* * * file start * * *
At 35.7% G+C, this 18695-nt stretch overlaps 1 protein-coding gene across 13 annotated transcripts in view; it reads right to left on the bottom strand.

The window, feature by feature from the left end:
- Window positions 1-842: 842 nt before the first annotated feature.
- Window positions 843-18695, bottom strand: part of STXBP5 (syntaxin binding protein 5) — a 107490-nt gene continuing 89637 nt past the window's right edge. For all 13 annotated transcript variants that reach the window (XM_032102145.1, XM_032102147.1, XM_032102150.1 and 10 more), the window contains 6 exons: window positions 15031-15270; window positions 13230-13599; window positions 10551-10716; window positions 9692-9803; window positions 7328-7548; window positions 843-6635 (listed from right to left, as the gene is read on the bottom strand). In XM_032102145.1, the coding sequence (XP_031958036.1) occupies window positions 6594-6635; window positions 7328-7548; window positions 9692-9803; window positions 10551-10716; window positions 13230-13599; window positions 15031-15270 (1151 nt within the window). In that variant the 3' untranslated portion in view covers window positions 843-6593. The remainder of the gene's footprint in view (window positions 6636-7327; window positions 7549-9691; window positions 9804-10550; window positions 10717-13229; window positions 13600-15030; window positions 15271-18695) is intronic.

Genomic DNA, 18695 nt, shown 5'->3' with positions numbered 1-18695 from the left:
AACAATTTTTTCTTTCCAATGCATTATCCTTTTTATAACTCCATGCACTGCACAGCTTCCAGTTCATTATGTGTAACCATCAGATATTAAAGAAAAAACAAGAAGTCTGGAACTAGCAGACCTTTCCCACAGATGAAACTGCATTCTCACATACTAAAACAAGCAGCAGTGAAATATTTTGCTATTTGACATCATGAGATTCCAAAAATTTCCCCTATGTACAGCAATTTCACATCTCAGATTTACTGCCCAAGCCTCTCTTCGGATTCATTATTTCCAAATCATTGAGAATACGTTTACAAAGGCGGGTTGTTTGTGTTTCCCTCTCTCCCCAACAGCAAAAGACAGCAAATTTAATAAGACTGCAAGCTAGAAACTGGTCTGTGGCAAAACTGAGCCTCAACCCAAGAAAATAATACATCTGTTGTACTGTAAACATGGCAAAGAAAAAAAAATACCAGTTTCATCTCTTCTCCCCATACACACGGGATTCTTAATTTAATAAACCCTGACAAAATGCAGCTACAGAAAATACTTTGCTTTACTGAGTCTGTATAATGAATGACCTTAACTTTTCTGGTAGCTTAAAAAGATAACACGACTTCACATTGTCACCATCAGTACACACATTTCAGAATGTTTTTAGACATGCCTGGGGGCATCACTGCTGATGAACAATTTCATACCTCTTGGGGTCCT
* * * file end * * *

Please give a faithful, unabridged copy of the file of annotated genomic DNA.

At 35.7% G+C, this 18695-nt stretch overlaps 1 protein-coding gene across 13 annotated transcripts in view; it reads right to left on the bottom strand.

The window, feature by feature from the left end:
- Window positions 1-842: 842 nt before the first annotated feature.
- Window positions 843-18695, bottom strand: part of STXBP5 (syntaxin binding protein 5) — a 107490-nt gene continuing 89637 nt past the window's right edge. For all 13 annotated transcript variants that reach the window (XM_032102145.1, XM_032102147.1, XM_032102150.1 and 10 more), the window contains 6 exons: window positions 15031-15270; window positions 13230-13599; window positions 10551-10716; window positions 9692-9803; window positions 7328-7548; window positions 843-6635 (listed from right to left, as the gene is read on the bottom strand). In XM_032102145.1, the coding sequence (XP_031958036.1) occupies window positions 6594-6635; window positions 7328-7548; window positions 9692-9803; window positions 10551-10716; window positions 13230-13599; window positions 15031-15270 (1151 nt within the window). In that variant the 3' untranslated portion in view covers window positions 843-6593. The remainder of the gene's footprint in view (window positions 6636-7327; window positions 7549-9691; window positions 9804-10550; window positions 10717-13229; window positions 13600-15030; window positions 15271-18695) is intronic.

Genomic DNA, 18695 nt, shown 5'->3' with positions numbered 1-18695 from the left:
AACAATTTTTTCTTTCCAATGCATTATCCTTTTTATAACTCCATGCACTGCACAGCTTCCAGTTCATTATGTGTAACCATCAGATATTAAAGAAAAAACAAGAAGTCTGGAACTAGCAGACCTTTCCCACAGATGAAACTGCATTCTCACATACTAAAACAAGCAGCAGTGAAATATTTTGCTATTTGACATCATGAGATTCCAAAAATTTCCCCTATGTACAGCAATTTCACATCTCAGATTTACTGCCCAAGCCTCTCTTCGGATTCATTATTTCCAAATCATTGAGAATACGTTTACAAAGGCGGGTTGTTTGTGTTTCCCTCTCTCCCCAACAGCAAAAGACAGCAAATTTAATAAGACTGCAAGCTAGAAACTGGTCTGTGGCAAAACTGAGCCTCAACCCAAGAAAATAATACATCTGTTGTACTGTAAACATGGCAAAGAAAAAAAAATACCAGTTTCATCTCTTCTCCCCATACACACGGGATTCTTAATTTAATAAACCCTGACAAAATGCAGCTACAGAAAATACTTTGCTTTACTGAGTCTGTATAATGAATGACCTTAACTTTTCTGGTAGCTTAAAAAGATAACACGACTTCACATTGTCACCATCAGTACACACATTTCAGAATGTTTTTAGACATGCCTGGGGGCATCACTGCTGATGAACAATTTCATACCTCTTGGGGTCCT